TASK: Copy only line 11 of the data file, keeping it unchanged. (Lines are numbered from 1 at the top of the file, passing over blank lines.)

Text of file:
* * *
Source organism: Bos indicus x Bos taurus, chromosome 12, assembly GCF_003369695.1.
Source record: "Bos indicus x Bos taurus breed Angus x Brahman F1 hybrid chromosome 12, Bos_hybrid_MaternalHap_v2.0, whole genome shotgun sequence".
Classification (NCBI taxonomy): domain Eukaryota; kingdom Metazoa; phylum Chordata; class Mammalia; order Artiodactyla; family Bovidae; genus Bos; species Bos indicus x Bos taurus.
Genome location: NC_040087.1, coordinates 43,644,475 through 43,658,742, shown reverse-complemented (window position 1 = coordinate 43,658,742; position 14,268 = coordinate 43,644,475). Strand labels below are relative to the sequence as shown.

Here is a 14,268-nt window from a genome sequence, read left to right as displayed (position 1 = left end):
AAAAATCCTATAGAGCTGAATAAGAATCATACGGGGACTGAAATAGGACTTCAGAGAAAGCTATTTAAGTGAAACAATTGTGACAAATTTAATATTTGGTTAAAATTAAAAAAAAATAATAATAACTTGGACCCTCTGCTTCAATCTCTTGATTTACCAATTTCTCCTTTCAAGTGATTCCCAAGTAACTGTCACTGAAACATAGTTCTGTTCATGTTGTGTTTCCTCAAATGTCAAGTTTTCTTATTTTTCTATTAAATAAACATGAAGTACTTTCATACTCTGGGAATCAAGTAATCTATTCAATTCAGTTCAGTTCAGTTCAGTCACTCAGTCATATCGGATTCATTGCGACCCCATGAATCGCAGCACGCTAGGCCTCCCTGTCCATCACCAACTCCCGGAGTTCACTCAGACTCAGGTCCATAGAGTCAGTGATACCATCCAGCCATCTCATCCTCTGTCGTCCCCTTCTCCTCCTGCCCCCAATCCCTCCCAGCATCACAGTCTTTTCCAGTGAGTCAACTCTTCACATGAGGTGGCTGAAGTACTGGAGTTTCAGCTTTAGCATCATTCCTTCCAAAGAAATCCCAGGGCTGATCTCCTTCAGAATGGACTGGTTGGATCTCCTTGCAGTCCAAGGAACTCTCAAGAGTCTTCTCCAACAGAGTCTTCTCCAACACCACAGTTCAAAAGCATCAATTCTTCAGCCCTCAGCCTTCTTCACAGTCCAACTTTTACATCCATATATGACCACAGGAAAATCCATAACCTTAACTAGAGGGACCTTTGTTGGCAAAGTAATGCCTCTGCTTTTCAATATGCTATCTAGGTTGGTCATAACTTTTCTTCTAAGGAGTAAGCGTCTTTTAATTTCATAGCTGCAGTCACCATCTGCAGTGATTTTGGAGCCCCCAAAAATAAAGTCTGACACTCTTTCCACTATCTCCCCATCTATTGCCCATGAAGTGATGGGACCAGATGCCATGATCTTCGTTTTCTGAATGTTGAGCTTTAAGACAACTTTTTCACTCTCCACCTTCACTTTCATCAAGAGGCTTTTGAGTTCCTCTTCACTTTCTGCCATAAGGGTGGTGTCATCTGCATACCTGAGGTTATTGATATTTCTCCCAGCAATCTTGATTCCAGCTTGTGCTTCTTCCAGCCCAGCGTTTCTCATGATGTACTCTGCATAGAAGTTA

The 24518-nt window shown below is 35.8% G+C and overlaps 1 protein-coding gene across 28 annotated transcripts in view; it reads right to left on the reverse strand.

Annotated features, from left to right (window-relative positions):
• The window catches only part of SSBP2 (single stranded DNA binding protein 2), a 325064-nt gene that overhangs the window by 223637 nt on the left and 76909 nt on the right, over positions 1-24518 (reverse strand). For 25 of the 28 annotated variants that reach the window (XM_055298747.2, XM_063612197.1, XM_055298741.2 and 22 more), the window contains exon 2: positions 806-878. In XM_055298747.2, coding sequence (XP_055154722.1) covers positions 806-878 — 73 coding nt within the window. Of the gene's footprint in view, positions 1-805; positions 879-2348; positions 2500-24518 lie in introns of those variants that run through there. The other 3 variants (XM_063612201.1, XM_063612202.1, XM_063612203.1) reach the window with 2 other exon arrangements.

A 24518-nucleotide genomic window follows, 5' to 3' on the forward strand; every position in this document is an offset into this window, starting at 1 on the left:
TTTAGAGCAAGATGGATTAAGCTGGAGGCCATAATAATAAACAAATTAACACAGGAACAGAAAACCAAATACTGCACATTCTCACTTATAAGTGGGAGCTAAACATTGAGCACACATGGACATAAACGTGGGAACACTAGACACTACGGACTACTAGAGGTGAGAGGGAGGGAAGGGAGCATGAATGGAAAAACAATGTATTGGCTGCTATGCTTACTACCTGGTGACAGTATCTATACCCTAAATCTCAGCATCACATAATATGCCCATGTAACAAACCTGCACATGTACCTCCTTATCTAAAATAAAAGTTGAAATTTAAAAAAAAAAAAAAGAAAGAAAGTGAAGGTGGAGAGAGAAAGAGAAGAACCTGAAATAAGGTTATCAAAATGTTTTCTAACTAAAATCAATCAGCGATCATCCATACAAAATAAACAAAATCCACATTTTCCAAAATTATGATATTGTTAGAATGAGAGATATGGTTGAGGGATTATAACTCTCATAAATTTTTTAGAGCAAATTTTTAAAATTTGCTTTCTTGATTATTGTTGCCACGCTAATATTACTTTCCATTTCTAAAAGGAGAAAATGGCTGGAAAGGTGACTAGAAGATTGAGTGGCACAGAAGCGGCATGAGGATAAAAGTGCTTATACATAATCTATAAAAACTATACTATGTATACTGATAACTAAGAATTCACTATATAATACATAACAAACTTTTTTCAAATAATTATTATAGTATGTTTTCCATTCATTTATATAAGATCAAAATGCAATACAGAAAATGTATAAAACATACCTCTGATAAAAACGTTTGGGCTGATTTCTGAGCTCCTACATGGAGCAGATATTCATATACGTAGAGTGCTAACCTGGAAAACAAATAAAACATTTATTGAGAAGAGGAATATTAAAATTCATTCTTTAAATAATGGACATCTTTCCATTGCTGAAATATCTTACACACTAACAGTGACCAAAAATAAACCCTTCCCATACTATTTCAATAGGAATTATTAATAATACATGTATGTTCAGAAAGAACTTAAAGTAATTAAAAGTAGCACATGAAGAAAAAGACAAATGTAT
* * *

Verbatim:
TTTAGAGCAAGATGGATTAAGCTGGAGGCCATAATAATAAACAAATTAACACAGGAACAGAAAACCAAATACTGCACATTCTCACTTATAAGTGGGAGCTAAACATTGAGCACACATGGACATAAACGTGGGAACACTAGACACTACGGACTACTAGAGGTGAGAGGGAGGGAAGGGAGCATGAATGGAAAAACAATGTATTGGCTGCTATGCTTACTACCTGGTGACAGTATCTATACCCTAAATCTCAGCATCACATAATATGCCCATGTAACAAACCTGCACATGTACCTCCTTATCTAAAATAAAAGTTGAAATTTAAAAAAAAAAAAAAGAAAGAAAGTGAAGGTGGAGAGAGAAAGAGAAGAACCTGAAATAAGGTTATCAAAATGTTTTCTAACTAAAATCAATCAGCGATCATCCATACAAAATAAACAAAATCCACATTTTCCAAAATTATGATATTGTTAGAATGAGAGATATGGTTGAGGGATTATAACTCTCATAAATTTTTTAGAGCAAATTTTTAAAATTTGCTTTCTTGATTATTGTTGCCACGCTAATATTACTTTCCATTTCTAAAAGGAGAAAATGGCTGGAAAGGTGACTAGAAGATTGAGTGGCACAGAAGCGGCATGAGGATAAAAGTGCTTATACATAATCTATAAAAACTATACTATGTATACTGATAACTAAGAATTCACTATATAATACATAACAAACTTTTTTCAAATAATTATTATAGTATGTTTTCCATTCATTTATATAAGATCAAAATGCAATACAGAAAATGTATAAAACATACCTCTGATAAAAACGTTTGGGCTGATTTCTGAGCTCCTACATGGAGCAGATATTCATATACGTAGAGTGCTAACCTGGAAAACAAATAAAACATTTATTGAGAAGAGGAATATTAAAATTCATTCTTTAAATAATGGACATCTTTCCATTGCTGAAATATCTTACACACTAACAGTGACCAAAAATAAACCCTTCCCATACTATTTCAATAGGAATTATTAATAATACATGTATGTTCAGAAAGAACTTAAAGTAATTAAAAGTAGCACATGAAGAAAAAGACAAATGTAT